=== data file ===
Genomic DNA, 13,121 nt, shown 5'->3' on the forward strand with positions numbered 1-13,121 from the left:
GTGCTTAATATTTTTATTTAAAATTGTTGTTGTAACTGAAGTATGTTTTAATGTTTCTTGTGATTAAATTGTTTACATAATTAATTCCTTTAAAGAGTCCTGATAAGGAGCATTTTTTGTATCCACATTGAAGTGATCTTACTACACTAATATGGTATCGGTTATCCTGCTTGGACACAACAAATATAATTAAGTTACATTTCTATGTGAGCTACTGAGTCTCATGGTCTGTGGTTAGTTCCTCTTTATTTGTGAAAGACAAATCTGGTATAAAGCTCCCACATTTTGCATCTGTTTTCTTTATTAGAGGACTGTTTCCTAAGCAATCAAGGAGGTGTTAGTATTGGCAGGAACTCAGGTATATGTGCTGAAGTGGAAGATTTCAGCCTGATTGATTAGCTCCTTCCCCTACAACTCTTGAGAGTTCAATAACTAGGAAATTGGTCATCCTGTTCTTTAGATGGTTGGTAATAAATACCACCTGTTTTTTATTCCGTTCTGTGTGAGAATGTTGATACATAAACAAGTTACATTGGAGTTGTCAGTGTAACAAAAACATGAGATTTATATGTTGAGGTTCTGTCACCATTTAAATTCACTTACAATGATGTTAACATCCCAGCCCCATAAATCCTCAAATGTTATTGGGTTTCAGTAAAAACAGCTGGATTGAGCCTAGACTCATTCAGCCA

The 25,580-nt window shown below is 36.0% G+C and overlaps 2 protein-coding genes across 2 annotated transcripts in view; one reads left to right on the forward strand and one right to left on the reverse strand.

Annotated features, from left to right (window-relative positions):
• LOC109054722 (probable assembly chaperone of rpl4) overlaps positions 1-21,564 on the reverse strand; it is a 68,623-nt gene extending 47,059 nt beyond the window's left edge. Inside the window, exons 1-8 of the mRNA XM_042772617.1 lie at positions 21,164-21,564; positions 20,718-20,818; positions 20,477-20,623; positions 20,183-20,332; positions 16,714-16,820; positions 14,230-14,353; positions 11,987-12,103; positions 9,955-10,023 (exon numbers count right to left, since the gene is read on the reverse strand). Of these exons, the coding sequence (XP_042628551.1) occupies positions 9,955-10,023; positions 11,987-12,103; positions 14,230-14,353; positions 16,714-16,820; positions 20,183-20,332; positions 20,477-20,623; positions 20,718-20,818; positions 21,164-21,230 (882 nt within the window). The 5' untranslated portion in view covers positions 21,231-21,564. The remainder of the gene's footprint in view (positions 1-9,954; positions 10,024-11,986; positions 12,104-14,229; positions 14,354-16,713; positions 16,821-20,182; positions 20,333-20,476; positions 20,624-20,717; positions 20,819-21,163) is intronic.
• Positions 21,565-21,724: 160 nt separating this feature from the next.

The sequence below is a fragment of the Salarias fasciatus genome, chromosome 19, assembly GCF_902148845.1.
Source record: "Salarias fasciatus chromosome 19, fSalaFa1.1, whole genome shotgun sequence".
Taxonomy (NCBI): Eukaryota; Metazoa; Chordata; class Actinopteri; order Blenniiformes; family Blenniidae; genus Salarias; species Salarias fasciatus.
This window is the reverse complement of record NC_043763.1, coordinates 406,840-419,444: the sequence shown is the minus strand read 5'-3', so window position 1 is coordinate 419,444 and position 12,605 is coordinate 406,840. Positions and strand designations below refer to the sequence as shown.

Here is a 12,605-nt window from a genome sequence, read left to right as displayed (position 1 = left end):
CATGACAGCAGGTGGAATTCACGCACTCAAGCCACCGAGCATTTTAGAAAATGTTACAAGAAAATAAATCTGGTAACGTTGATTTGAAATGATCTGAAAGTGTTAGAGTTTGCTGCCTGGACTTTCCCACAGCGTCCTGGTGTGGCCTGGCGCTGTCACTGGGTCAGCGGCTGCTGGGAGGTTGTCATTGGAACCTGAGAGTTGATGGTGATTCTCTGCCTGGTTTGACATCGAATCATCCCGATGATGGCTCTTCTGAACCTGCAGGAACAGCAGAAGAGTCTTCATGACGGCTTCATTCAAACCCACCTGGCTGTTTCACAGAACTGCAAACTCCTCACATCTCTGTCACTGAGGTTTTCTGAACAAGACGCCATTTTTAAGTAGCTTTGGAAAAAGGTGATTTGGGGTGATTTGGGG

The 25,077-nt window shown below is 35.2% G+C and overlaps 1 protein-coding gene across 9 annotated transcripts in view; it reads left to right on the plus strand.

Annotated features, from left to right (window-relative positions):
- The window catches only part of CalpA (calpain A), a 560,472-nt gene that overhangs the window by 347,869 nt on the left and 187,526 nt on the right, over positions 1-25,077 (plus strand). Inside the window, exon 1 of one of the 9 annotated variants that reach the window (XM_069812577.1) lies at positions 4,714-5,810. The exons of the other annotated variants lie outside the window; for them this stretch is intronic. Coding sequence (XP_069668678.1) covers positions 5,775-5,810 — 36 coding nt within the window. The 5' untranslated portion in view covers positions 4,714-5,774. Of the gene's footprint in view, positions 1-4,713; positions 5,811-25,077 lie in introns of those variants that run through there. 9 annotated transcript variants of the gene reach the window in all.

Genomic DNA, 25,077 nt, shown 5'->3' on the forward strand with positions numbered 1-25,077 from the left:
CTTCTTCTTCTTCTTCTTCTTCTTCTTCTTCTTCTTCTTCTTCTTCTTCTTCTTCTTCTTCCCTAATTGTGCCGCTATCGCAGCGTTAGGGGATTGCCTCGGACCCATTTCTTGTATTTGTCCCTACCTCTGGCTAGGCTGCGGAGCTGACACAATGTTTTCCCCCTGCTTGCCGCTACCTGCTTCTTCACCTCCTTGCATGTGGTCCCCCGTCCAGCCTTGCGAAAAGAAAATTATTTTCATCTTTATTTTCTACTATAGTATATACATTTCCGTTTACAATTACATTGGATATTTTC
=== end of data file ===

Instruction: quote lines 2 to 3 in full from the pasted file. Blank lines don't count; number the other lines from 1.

GTGCTTAATATTTTTATTTAAAATTGTTGTTGTAACTGAAGTATGTTTTAATGTTTCTTGTGATTAAATTGTTTACATAATTAATTCCTTTAAAGAGTCCTGATAAGGAGCATTTTTTGTATCCACATTGAAGTGATCTTACTACACTAATATGGTATCGGTTATCCTGCTTGGACACAACAAATATAATTAAGTTACATTTCTATGTGAGCTACTGAGTCTCATGGTCTGTGGTTAGTTCCTCTTTATTTGTGAAAGACAAATCTGGTATAAAGCTCCCACATTTTGCATCTGTTTTCTTTATTAGAGGACTGTTTCCTAAGCAATCAAGGAGGTGTTAGTATTGGCAGGAACTCAGGTATATGTGCTGAAGTGGAAGATTTCAGCCTGATTGATTAGCTCCTTCCCCTACAACTCTTGAGAGTTCAATAACTAGGAAATTGGTCATCCTGTTCTTTAGATGGTTGGTAATAAATACCACCTGTTTTTTATTCCGTTCTGTGTGAGAATGTTGATACATAAACAAGTTACATTGGAGTTGTCAGTGTAACAAAAACATGAGATTTATATGTTGAGGTTCTGTCACCATTTAAATTCACTTACAATGATGTTAACATCCCAGCCCCATAAATCCTCAAATGTTATTGGGTTTCAGTAAAAACAGCTGGATTGAGCCTAGACTCATTCAGCCA

The 25,580-nt window shown below is 36.0% G+C and overlaps 2 protein-coding genes across 2 annotated transcripts in view; one reads left to right on the forward strand and one right to left on the reverse strand.